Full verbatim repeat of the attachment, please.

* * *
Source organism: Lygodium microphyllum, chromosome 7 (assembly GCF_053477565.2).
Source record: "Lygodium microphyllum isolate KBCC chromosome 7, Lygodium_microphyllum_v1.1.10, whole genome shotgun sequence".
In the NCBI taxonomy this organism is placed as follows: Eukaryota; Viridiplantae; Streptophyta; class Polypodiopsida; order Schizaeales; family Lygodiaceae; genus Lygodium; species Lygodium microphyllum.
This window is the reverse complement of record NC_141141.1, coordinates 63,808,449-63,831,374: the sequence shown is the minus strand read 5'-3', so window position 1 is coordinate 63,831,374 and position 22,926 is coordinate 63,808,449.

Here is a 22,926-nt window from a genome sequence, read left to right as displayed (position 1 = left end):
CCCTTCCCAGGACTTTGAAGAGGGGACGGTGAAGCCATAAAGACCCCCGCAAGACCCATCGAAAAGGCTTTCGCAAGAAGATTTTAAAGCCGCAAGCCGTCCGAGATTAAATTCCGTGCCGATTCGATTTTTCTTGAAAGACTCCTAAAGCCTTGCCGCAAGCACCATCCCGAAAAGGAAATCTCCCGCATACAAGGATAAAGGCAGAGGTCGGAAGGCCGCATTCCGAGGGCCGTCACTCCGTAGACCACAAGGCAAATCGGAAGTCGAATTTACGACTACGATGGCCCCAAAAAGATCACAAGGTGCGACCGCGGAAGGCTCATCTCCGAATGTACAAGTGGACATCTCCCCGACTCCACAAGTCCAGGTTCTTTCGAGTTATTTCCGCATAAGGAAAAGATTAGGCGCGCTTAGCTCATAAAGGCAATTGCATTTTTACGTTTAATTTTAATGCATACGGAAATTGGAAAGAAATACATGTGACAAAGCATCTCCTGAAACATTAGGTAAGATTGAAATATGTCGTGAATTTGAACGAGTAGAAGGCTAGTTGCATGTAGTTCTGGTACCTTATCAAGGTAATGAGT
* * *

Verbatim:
Source organism: Lygodium microphyllum, chromosome 7 (assembly GCF_053477565.2).
Source record: "Lygodium microphyllum isolate KBCC chromosome 7, Lygodium_microphyllum_v1.1.10, whole genome shotgun sequence".
In the NCBI taxonomy this organism is placed as follows: Eukaryota; Viridiplantae; Streptophyta; class Polypodiopsida; order Schizaeales; family Lygodiaceae; genus Lygodium; species Lygodium microphyllum.
This window is the reverse complement of record NC_141141.1, coordinates 63,808,449-63,831,374: the sequence shown is the minus strand read 5'-3', so window position 1 is coordinate 63,831,374 and position 22,926 is coordinate 63,808,449.

Here is a 22,926-nt window from a genome sequence, read left to right as displayed (position 1 = left end):
CCCTTCCCAGGACTTTGAAGAGGGGACGGTGAAGCCATAAAGACCCCCGCAAGACCCATCGAAAAGGCTTTCGCAAGAAGATTTTAAAGCCGCAAGCCGTCCGAGATTAAATTCCGTGCCGATTCGATTTTTCTTGAAAGACTCCTAAAGCCTTGCCGCAAGCACCATCCCGAAAAGGAAATCTCCCGCATACAAGGATAAAGGCAGAGGTCGGAAGGCCGCATTCCGAGGGCCGTCACTCCGTAGACCACAAGGCAAATCGGAAGTCGAATTTACGACTACGATGGCCCCAAAAAGATCACAAGGTGCGACCGCGGAAGGCTCATCTCCGAATGTACAAGTGGACATCTCCCCGACTCCACAAGTCCAGGTTCTTTCGAGTTATTTCCGCATAAGGAAAAGATTAGGCGCGCTTAGCTCATAAAGGCAATTGCATTTTTACGTTTAATTTTAATGCATACGGAAATTGGAAAGAAATACATGTGACAAAGCATCTCCTGAAACATTAGGTAAGATTGAAATATGTCGTGAATTTGAACGAGTAGAAGGCTAGTTGCATGTAGTTCTGGTACCTTATCAAGGTAATGAGT